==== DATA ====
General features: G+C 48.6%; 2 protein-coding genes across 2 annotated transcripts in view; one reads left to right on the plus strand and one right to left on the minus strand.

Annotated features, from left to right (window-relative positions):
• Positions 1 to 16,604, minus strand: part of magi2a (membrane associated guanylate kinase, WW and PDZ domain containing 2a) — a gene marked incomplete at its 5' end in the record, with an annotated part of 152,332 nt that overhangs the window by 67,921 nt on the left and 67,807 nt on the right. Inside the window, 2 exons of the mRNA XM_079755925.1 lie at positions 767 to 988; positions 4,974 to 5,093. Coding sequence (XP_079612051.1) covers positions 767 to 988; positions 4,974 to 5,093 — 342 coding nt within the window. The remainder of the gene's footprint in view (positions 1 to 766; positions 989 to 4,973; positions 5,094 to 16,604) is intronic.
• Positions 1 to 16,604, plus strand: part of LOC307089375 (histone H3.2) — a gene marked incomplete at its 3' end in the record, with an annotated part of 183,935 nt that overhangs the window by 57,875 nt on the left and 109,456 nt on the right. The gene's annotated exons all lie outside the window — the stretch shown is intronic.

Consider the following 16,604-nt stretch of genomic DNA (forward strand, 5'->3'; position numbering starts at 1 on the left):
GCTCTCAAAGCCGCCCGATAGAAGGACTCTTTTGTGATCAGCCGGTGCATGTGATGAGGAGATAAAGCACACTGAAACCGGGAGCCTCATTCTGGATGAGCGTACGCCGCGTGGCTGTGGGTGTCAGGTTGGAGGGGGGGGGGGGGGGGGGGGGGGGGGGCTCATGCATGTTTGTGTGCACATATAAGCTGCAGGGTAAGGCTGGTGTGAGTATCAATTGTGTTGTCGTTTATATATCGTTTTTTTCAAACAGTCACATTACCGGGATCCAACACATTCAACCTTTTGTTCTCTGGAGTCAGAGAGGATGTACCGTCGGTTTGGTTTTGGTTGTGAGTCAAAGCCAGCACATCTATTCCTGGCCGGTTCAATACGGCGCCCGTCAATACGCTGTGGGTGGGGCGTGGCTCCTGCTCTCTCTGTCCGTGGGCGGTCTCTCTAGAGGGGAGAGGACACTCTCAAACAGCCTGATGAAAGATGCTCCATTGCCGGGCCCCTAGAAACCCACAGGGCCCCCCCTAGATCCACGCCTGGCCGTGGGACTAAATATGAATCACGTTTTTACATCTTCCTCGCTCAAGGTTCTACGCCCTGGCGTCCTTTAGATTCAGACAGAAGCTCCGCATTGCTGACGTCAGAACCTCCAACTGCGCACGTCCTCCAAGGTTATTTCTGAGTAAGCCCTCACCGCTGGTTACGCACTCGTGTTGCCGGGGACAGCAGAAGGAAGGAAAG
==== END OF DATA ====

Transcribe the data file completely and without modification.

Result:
General features: G+C 48.6%; 2 protein-coding genes across 2 annotated transcripts in view; one reads left to right on the plus strand and one right to left on the minus strand.

Annotated features, from left to right (window-relative positions):
• Positions 1 to 16,604, minus strand: part of magi2a (membrane associated guanylate kinase, WW and PDZ domain containing 2a) — a gene marked incomplete at its 5' end in the record, with an annotated part of 152,332 nt that overhangs the window by 67,921 nt on the left and 67,807 nt on the right. Inside the window, 2 exons of the mRNA XM_079755925.1 lie at positions 767 to 988; positions 4,974 to 5,093. Coding sequence (XP_079612051.1) covers positions 767 to 988; positions 4,974 to 5,093 — 342 coding nt within the window. The remainder of the gene's footprint in view (positions 1 to 766; positions 989 to 4,973; positions 5,094 to 16,604) is intronic.
• Positions 1 to 16,604, plus strand: part of LOC307089375 (histone H3.2) — a gene marked incomplete at its 3' end in the record, with an annotated part of 183,935 nt that overhangs the window by 57,875 nt on the left and 109,456 nt on the right. The gene's annotated exons all lie outside the window — the stretch shown is intronic.

Consider the following 16,604-nt stretch of genomic DNA (forward strand, 5'->3'; position numbering starts at 1 on the left):
GCTCTCAAAGCCGCCCGATAGAAGGACTCTTTTGTGATCAGCCGGTGCATGTGATGAGGAGATAAAGCACACTGAAACCGGGAGCCTCATTCTGGATGAGCGTACGCCGCGTGGCTGTGGGTGTCAGGTTGGAGGGGGGGGGGGGGGGGGGGGGGGGGGGCTCATGCATGTTTGTGTGCACATATAAGCTGCAGGGTAAGGCTGGTGTGAGTATCAATTGTGTTGTCGTTTATATATCGTTTTTTTCAAACAGTCACATTACCGGGATCCAACACATTCAACCTTTTGTTCTCTGGAGTCAGAGAGGATGTACCGTCGGTTTGGTTTTGGTTGTGAGTCAAAGCCAGCACATCTATTCCTGGCCGGTTCAATACGGCGCCCGTCAATACGCTGTGGGTGGGGCGTGGCTCCTGCTCTCTCTGTCCGTGGGCGGTCTCTCTAGAGGGGAGAGGACACTCTCAAACAGCCTGATGAAAGATGCTCCATTGCCGGGCCCCTAGAAACCCACAGGGCCCCCCCTAGATCCACGCCTGGCCGTGGGACTAAATATGAATCACGTTTTTACATCTTCCTCGCTCAAGGTTCTACGCCCTGGCGTCCTTTAGATTCAGACAGAAGCTCCGCATTGCTGACGTCAGAACCTCCAACTGCGCACGTCCTCCAAGGTTATTTCTGAGTAAGCCCTCACCGCTGGTTACGCACTCGTGTTGCCGGGGACAGCAGAAGGAAGGAAAG